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Dan Shaughnessy

As usual, Millar provides shot of comic relief

The only thing missing was the bottle of Jack Daniel's in his left hand.

Welcome back, Kevin Millar.

Mr. Cowboy Up returned to Fenway Park to throw out the ceremonial first pitch before last night's Game 7 of the American League Championship Series against the Indians, won by the Sox, 11-2. Seconds after the Dropkick Murphys closed with "I'm Shipping Up to Boston" while Irish step dancers performed on the warning track in center field (Sox choreographer Dr. Charles Steinberg brought his A-game last night), Millar popped out of the dugout and made the toss to his old pal, Doug Mirabelli.

The Red Sox made every effort to channel 2004 over the last few days. When they fell behind the Indians, 3-1, in the series, they didn't have to look far for inspiration. Everybody knows the '04 Red Sox are the only club in baseball history to dig out of an 0-3 hole.

The 2007 Red Sox went into the ALCS with eight players remaining from the '04 World Series roster: David Ortiz, Manny Ramírez, Jason Varitek, Curt Schilling, Kevin Youkilis, Mirabelli, Tim Wakefield, and Mike Timlin. Two more returned to the Hub this weekend.

When the Sox came home to Fenway for Game 6, Bill Mueller was summoned to throw out the first pitch. That worked nicely. Boston led the Indians, 10-1, in the third inning and everyone started thinking about Game 7.

Late Saturday, standing in the Players Club wearing a Colorado Rockies-purple tie, Steinberg revealed Millar was coming to town for Game 7. Apparently the Sox couldn't get Jake Westbrook's high school girlfriend.

Millar was certainly a fan favorite during his time in Boston. He's the one who told everybody to "Cowboy Up" in 2003. In the hours before Game 4 against the Yankees in the 2004 ALCS - while most of Red Sox Nation had conceded defeat after the 19-8 beatdown in Game 3 - Millar said, "Don't let us win tonight. This is a big game. They've got to win because if we win, we've got Pedro coming back in Game 5 and Schilling in 6, and then you can take that fraud stuff and put it to bed. Don't let the Sox win this game."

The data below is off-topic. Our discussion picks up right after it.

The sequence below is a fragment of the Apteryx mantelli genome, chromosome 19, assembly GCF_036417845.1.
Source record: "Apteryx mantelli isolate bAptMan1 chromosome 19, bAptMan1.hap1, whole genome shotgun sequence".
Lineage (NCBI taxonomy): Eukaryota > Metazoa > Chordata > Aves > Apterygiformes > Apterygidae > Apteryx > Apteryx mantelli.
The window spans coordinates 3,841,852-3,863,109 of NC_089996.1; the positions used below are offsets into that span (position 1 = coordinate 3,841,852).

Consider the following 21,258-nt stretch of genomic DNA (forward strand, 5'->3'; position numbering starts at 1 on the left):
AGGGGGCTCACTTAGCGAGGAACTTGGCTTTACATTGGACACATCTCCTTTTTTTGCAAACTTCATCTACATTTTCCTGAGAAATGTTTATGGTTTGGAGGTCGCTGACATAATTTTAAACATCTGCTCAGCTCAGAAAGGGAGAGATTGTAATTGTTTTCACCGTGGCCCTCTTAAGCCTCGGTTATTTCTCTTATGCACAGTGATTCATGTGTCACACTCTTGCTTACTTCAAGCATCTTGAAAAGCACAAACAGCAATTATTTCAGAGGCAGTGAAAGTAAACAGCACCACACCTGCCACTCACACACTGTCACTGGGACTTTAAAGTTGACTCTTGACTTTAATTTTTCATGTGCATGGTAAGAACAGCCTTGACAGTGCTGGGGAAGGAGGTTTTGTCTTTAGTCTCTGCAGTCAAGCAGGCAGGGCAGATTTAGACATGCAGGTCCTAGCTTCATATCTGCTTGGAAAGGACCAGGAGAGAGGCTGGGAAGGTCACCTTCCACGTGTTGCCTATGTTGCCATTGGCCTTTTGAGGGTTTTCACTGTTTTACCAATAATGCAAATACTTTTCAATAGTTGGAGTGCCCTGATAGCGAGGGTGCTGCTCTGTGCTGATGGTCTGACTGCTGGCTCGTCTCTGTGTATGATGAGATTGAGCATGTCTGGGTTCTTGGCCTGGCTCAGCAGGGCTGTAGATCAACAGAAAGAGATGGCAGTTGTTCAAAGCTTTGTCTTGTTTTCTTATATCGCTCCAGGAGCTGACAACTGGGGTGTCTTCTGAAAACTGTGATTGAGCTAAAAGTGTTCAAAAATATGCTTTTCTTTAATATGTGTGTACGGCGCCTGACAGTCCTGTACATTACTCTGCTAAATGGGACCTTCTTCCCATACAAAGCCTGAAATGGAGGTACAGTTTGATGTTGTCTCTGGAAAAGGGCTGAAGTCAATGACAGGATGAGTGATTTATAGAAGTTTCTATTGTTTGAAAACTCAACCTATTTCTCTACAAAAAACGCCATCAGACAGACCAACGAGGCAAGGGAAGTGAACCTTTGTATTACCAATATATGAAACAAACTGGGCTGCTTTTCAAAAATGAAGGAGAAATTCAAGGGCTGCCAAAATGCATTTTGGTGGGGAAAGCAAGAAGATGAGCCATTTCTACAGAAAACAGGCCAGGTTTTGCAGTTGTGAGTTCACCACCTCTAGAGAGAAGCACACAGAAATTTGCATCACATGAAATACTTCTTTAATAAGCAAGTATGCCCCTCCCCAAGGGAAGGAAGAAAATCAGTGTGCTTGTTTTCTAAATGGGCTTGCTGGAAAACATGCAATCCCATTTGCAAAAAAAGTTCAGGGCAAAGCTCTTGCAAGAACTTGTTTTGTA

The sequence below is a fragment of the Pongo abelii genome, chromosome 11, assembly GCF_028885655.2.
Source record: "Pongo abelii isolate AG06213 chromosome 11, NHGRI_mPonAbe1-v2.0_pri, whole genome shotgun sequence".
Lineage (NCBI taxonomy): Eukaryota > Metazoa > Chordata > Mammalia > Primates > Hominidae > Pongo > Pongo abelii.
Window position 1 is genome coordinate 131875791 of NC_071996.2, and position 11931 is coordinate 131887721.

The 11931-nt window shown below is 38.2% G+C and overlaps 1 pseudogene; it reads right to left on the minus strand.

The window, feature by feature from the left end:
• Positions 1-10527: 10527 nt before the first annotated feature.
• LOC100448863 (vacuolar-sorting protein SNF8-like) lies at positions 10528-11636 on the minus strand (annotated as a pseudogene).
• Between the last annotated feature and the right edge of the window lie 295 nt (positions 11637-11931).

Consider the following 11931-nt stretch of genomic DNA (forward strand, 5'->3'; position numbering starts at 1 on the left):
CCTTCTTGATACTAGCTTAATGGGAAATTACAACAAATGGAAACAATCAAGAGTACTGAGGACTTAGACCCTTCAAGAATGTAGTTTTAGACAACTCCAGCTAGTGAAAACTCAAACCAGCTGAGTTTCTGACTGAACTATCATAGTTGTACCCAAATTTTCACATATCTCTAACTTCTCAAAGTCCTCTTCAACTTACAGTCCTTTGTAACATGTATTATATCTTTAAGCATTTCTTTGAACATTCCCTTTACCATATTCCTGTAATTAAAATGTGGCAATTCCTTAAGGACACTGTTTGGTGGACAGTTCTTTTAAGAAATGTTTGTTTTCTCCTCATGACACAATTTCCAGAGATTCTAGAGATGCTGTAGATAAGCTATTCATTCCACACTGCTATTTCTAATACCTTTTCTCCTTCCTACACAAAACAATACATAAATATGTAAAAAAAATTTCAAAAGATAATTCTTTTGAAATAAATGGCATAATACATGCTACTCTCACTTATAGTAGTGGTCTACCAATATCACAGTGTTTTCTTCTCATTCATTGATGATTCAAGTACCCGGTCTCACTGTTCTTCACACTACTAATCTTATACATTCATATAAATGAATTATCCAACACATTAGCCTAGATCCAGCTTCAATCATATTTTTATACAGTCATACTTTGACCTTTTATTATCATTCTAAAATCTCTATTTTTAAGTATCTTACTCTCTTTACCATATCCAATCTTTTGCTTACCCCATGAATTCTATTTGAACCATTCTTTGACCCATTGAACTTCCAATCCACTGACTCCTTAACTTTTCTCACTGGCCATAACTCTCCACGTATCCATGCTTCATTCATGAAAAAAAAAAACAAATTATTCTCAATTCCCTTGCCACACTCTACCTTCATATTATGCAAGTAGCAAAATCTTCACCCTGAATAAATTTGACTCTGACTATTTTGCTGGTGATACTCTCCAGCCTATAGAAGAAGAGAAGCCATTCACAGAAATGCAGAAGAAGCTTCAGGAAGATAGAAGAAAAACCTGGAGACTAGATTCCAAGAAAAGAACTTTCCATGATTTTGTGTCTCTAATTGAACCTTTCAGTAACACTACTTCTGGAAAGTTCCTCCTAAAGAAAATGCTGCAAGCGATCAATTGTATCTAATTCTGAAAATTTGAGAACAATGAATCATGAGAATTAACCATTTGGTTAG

Two nights later, at frosty Yankee Stadium, Millar grabbed the bottle of whiskey and tried to get teammates to take a shot before Game 6. The legend was born.

Still, it was odd to see an active member of another AL team throwing out the first pitch in a Game 7 at Fenway.

"I don't get it," said smiling Sox manager Terry Francona. "This is another one of those things where he can pull it off. He's a member of the Baltimore Orioles, he's going to be spurring on the Red Sox and nobody is going to say a word. He'll probably bring the house down. I love it, but I don't get it. It's Millar. It's hilarious."

The Sox got permission from Orioles boss Andy MacPhail before calling Millar with the request.

"I was in Houston yesterday at a wedding," said Millar. "It all happened real fast and at 6 a.m. today I was driving to the airport. We were able to get a babysitter, so here I am. It's probably a first. It's certainly a little different. It's usually a retired player or an actor or a famous person."

Millar said that his friend Trot Nixon, now with the Indians, was not happy. We can only wonder what Eric Gagné was thinking. On Aug. 12 Millar hit a walkoff, three-run homer off Gagné.

"This is all in fun," said Millar.

Asked to compare the Sox comeback against Cleveland with the miracle of '04, the former Boston first baseman said, "These guys had it easy. They were only behind, 3-1. We were down, 0-3, and down again in the ninth of Game 4."

The Sox trailed the Yankees, 4-3, in the bottom of the ninth of that game and it was Millar who led off the ninth by drawing a walk off Mariano Rivera. Dave Roberts pinch ran for Millar, stole second, and triggered the greatest comeback in baseball history. The Sox invited Roberts (now with the Giants) to join Millar last night, but the outfielder was unable to come to Boston.

"That's OK," said Sox CEO Larry Lucchino. "Millar said he works alone."

"This is an exciting time," said Millar. "It's baseball. This is why you've got to win four games. And when you get here in the Nation, anything can happen."

What about the Jack? Did Millar bring any whiskey to inspire former teammates?

"Maybe," he said with a wink. "That's a secret."

Dan Shaughnessy is a Globe columnist. His e-mail address is dshaughnessy@globe.com.

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